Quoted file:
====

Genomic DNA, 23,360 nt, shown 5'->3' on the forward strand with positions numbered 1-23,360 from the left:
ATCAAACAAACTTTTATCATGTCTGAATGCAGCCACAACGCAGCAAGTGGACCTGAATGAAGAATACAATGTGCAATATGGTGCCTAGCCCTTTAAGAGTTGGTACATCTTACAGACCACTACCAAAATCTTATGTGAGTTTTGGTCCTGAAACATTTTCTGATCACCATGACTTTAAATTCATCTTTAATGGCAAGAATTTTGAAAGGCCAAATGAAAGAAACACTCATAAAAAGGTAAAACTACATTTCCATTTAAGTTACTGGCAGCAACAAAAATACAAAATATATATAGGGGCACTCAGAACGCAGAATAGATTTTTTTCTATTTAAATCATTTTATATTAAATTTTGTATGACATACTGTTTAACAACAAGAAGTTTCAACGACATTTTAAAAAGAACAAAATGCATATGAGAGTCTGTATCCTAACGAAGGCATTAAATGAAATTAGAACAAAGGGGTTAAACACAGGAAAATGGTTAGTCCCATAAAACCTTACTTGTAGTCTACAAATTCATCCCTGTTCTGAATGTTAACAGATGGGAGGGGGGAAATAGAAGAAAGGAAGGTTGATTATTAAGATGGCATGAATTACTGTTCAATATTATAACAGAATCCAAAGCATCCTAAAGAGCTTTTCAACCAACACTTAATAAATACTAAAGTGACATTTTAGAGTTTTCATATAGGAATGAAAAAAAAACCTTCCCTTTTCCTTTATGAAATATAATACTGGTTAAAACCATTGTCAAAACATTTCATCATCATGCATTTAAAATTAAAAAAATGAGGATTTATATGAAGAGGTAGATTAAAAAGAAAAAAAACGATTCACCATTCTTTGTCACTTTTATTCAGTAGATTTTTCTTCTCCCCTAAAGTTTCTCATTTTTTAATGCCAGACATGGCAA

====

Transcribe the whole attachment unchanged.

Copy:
Genomic DNA, 23,360 nt, shown 5'->3' on the forward strand with positions numbered 1-23,360 from the left:
ATCAAACAAACTTTTATCATGTCTGAATGCAGCCACAACGCAGCAAGTGGACCTGAATGAAGAATACAATGTGCAATATGGTGCCTAGCCCTTTAAGAGTTGGTACATCTTACAGACCACTACCAAAATCTTATGTGAGTTTTGGTCCTGAAACATTTTCTGATCACCATGACTTTAAATTCATCTTTAATGGCAAGAATTTTGAAAGGCCAAATGAAAGAAACACTCATAAAAAGGTAAAACTACATTTCCATTTAAGTTACTGGCAGCAACAAAAATACAAAATATATATAGGGGCACTCAGAACGCAGAATAGATTTTTTTCTATTTAAATCATTTTATATTAAATTTTGTATGACATACTGTTTAACAACAAGAAGTTTCAACGACATTTTAAAAAGAACAAAATGCATATGAGAGTCTGTATCCTAACGAAGGCATTAAATGAAATTAGAACAAAGGGGTTAAACACAGGAAAATGGTTAGTCCCATAAAACCTTACTTGTAGTCTACAAATTCATCCCTGTTCTGAATGTTAACAGATGGGAGGGGGGAAATAGAAGAAAGGAAGGTTGATTATTAAGATGGCATGAATTACTGTTCAATATTATAACAGAATCCAAAGCATCCTAAAGAGCTTTTCAACCAACACTTAATAAATACTAAAGTGACATTTTAGAGTTTTCATATAGGAATGAAAAAAAAACCTTCCCTTTTCCTTTATGAAATATAATACTGGTTAAAACCATTGTCAAAACATTTCATCATCATGCATTTAAAATTAAAAAAATGAGGATTTATATGAAGAGGTAGATTAAAAAGAAAAAAAACGATTCACCATTCTTTGTCACTTTTATTCAGTAGATTTTTCTTCTCCCCTAAAGTTTCTCATTTTTTAATGCCAGACATGGCAA